Smear-negative study questions assumptions
May account for big chunk of transmission
In a recent study of case clusters in San Francisco, at least 17% of smear-negative TB patients were shown to be infectious, despite the widespread assumption that such patients are much less infectious (or not infectious at all) compared to their smear-positive counterparts, says Marcel Behr, MD, assistant professor in the divisions of infectious diseases and microbiology at McGill University Health Sciences Center in Montreal.
Because Behr was purposefully conservative in how he categorized and made use of available data, it’s possible that as many as a third of the smear-negative patients were infectious, he adds.
"This simply means you shouldn’t use a [negative] smear as a brain-dead tool," Behr adds. "It’s a century-old test that can detect 10,000 bacteria; and we have a disease that can be caused by 10 bacteria. So it would be very naive to think this should be the sole test used as a screen for infectivity."
When Behr compared RFLP (restriction fragment length polymorphism) results with smear cultures to analyze 71 case clusters in San Francisco, he found 15 of the clusters consisted entirely of smear-negative patients. Of course, he adds, it’s not inconceivable that a smear-positive patient started the chain of infection and then disappeared; but it’s not likely that such an event took place 15 out of 71 times.
Preliminary results from a study of contact investigations at the CDC appear to bolster Behr’s conclusions.
"A significant proportion" of both household contacts and non-household contacts appears to have been infected by smear-negative cases, says Mary Reichler, MD, medical epidemiologist in the Division of Tuberculosis Elimination at the CDC.
Some take-home messages
Practically speaking, Behr says, his study suggests health care providers should exercise caution — not always allowing smear-negative patients to roam the halls of the hospital at will, for example, or watching to make sure patients with three negative smears are responding promptly to whatever their provider is using to treat them.
"A second issue is whether you can use a smear as a guide for when someone can start going out in public," Behr adds. That question was not something the study attempted to address, he adds.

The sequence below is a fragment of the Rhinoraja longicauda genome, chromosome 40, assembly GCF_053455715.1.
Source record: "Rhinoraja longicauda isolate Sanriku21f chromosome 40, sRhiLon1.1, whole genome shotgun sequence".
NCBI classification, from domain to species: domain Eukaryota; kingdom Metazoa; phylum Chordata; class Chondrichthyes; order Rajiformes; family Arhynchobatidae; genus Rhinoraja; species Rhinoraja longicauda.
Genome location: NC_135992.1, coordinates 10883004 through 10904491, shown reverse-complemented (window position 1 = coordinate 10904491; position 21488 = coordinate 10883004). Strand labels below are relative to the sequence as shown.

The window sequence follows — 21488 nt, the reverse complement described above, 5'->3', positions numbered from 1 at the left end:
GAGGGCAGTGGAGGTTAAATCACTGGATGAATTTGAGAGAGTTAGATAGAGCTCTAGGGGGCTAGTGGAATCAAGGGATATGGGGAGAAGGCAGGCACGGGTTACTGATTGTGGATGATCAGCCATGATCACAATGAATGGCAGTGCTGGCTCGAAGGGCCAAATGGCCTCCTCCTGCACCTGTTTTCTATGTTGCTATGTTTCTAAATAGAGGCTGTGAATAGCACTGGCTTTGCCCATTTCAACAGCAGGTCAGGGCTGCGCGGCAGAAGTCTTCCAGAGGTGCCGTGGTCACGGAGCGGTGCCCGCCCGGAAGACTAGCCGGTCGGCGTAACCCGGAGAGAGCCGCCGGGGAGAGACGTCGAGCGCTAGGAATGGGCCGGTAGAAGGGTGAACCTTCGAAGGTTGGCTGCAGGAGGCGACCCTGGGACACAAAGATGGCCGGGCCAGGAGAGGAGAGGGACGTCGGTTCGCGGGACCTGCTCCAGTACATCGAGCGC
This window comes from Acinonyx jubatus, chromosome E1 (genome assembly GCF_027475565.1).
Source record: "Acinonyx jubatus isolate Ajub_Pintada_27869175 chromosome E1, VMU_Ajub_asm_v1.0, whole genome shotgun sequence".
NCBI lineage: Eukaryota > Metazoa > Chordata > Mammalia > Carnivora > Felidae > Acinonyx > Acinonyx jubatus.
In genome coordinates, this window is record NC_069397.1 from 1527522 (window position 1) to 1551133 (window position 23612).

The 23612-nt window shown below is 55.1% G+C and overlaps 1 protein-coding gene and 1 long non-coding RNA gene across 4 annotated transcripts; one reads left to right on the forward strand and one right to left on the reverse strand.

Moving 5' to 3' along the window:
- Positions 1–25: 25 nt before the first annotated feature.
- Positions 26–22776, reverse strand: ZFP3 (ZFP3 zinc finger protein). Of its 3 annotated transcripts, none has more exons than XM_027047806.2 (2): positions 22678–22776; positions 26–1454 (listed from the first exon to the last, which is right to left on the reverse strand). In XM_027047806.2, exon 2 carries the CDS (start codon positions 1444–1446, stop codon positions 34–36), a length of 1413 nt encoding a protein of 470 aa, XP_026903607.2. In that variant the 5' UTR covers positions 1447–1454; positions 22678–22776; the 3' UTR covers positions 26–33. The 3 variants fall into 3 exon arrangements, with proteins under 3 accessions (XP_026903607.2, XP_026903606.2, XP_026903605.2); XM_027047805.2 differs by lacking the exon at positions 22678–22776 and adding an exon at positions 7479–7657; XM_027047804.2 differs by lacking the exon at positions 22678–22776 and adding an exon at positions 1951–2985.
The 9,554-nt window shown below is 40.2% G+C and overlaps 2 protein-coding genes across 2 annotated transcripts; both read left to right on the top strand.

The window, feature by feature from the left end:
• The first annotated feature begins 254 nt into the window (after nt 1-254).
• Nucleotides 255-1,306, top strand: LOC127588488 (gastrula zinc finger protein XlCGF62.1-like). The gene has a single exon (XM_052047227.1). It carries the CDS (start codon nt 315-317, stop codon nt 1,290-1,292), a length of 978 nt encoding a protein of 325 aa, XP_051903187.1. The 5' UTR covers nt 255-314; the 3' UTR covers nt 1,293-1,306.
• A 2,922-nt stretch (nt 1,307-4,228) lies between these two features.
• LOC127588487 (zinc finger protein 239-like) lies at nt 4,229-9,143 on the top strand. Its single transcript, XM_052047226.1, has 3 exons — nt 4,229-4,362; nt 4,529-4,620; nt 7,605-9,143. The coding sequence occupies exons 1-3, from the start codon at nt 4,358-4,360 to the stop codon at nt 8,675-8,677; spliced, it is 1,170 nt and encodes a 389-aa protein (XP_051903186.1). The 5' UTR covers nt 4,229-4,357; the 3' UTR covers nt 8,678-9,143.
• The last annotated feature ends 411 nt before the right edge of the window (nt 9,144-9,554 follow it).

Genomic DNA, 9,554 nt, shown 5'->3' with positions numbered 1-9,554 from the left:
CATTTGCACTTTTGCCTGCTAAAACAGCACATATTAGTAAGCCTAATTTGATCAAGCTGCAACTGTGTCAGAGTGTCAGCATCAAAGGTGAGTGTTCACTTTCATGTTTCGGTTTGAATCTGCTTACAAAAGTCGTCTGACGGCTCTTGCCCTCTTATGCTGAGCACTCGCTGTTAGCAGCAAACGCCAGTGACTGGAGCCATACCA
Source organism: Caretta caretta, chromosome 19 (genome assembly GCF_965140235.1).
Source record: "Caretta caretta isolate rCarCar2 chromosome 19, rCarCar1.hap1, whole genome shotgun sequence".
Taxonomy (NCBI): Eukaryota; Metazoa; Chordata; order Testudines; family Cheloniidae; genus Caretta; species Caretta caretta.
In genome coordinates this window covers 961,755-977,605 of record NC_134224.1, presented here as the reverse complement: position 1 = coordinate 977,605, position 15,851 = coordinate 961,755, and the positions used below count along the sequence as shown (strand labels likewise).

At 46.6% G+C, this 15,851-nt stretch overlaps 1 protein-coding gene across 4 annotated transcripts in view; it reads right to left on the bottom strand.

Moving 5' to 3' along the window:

Traditionally, assumptions about the infectiousness of smear-negative patients have been shaped by conventional epidemiology, says Behr — a fact that explains some of the fallacies that trouble the issue.
"In the past, the way to assess how infectious people were was to look at their contacts," Behr explains. "We’d compare the tuberculin skin testing reactivity rates of the contacts of smear-positive people, smear-negative people, and what we called a control’ group," he says. But there were several difficulties inherent in this approach, he adds.
For one thing, contacts’ reactivity isn’t always a reliable gauge of an index case’s infectiousness, Behr says. That’s because a person’s contacts tend to mirror the person himself, he explains: "We hang around with people who are like us."
Second, reactivity in a contact doesn’t tell anything about prior reactor status, and there often is no record of previous tuberculin skin testing status for comparison.
What’s more, the farther the contact investigation extends, the more reactors the investigator may find. Yet the wider the net is cast, the less likely there is a connection between index case and contact. (One-third of the time, in fact, there is no epidemiological connection, merely coincidence, Behr found.)
The upshot isn’t to say that show-leather epidemiology is wrong, adds Behr; "but it does have limits. What it told us was that smear-negatives weren’t too worrisome, and that led us to stop looking. But if you don’t look, you don’t find. It becomes a self-fulfilling prophecy."